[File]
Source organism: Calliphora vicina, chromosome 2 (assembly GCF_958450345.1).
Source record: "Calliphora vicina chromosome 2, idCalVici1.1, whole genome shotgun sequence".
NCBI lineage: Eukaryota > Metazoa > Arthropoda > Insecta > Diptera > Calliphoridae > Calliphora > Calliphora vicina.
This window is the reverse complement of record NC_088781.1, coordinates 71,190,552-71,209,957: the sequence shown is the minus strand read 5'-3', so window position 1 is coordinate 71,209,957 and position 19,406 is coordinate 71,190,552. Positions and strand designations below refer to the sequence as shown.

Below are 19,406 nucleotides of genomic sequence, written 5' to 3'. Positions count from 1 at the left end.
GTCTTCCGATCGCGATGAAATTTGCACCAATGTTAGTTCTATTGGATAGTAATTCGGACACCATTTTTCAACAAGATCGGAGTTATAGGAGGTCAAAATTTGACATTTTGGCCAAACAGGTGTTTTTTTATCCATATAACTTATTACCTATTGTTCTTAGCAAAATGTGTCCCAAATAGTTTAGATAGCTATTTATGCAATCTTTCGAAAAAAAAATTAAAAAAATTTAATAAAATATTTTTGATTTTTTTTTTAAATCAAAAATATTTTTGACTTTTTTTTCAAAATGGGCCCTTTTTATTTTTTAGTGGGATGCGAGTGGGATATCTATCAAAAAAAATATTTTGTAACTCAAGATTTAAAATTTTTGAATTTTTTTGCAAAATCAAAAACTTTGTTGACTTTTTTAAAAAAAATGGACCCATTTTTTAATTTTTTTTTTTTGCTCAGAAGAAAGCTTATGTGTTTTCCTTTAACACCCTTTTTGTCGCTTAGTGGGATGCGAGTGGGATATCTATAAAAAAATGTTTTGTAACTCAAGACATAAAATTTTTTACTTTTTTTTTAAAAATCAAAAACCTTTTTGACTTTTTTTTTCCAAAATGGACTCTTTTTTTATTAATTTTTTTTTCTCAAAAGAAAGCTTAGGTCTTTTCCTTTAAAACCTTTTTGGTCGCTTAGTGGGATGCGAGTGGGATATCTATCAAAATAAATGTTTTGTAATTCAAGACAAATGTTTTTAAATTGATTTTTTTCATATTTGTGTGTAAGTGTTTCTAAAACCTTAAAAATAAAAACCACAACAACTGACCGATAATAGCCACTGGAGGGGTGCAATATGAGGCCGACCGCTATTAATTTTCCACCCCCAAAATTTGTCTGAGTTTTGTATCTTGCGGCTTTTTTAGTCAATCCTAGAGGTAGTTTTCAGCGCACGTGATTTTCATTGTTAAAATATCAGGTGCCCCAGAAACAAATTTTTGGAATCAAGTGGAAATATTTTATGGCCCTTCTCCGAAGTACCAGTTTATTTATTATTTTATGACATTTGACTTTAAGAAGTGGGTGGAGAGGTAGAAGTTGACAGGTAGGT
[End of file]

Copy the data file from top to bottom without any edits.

Source organism: Calliphora vicina, chromosome 2 (assembly GCF_958450345.1).
Source record: "Calliphora vicina chromosome 2, idCalVici1.1, whole genome shotgun sequence".
NCBI lineage: Eukaryota > Metazoa > Arthropoda > Insecta > Diptera > Calliphoridae > Calliphora > Calliphora vicina.
This window is the reverse complement of record NC_088781.1, coordinates 71,190,552-71,209,957: the sequence shown is the minus strand read 5'-3', so window position 1 is coordinate 71,209,957 and position 19,406 is coordinate 71,190,552. Positions and strand designations below refer to the sequence as shown.

Below are 19,406 nucleotides of genomic sequence, written 5' to 3'. Positions count from 1 at the left end.
GTCTTCCGATCGCGATGAAATTTGCACCAATGTTAGTTCTATTGGATAGTAATTCGGACACCATTTTTCAACAAGATCGGAGTTATAGGAGGTCAAAATTTGACATTTTGGCCAAACAGGTGTTTTTTTATCCATATAACTTATTACCTATTGTTCTTAGCAAAATGTGTCCCAAATAGTTTAGATAGCTATTTATGCAATCTTTCGAAAAAAAAATTAAAAAAATTTAATAAAATATTTTTGATTTTTTTTTTAAATCAAAAATATTTTTGACTTTTTTTTCAAAATGGGCCCTTTTTATTTTTTAGTGGGATGCGAGTGGGATATCTATCAAAAAAAATATTTTGTAACTCAAGATTTAAAATTTTTGAATTTTTTTGCAAAATCAAAAACTTTGTTGACTTTTTTAAAAAAAATGGACCCATTTTTTAATTTTTTTTTTTTGCTCAGAAGAAAGCTTATGTGTTTTCCTTTAACACCCTTTTTGTCGCTTAGTGGGATGCGAGTGGGATATCTATAAAAAAATGTTTTGTAACTCAAGACATAAAATTTTTTACTTTTTTTTTAAAAATCAAAAACCTTTTTGACTTTTTTTTTCCAAAATGGACTCTTTTTTTATTAATTTTTTTTTCTCAAAAGAAAGCTTAGGTCTTTTCCTTTAAAACCTTTTTGGTCGCTTAGTGGGATGCGAGTGGGATATCTATCAAAATAAATGTTTTGTAATTCAAGACAAATGTTTTTAAATTGATTTTTTTCATATTTGTGTGTAAGTGTTTCTAAAACCTTAAAAATAAAAACCACAACAACTGACCGATAATAGCCACTGGAGGGGTGCAATATGAGGCCGACCGCTATTAATTTTCCACCCCCAAAATTTGTCTGAGTTTTGTATCTTGCGGCTTTTTTAGTCAATCCTAGAGGTAGTTTTCAGCGCACGTGATTTTCATTGTTAAAATATCAGGTGCCCCAGAAACAAATTTTTGGAATCAAGTGGAAATATTTTATGGCCCTTCTCCGAAGTACCAGTTTATTTATTATTTTATGACATTTGACTTTAAGAAGTGGGTGGAGAGGTAGAAGTTGACAGGTAGGT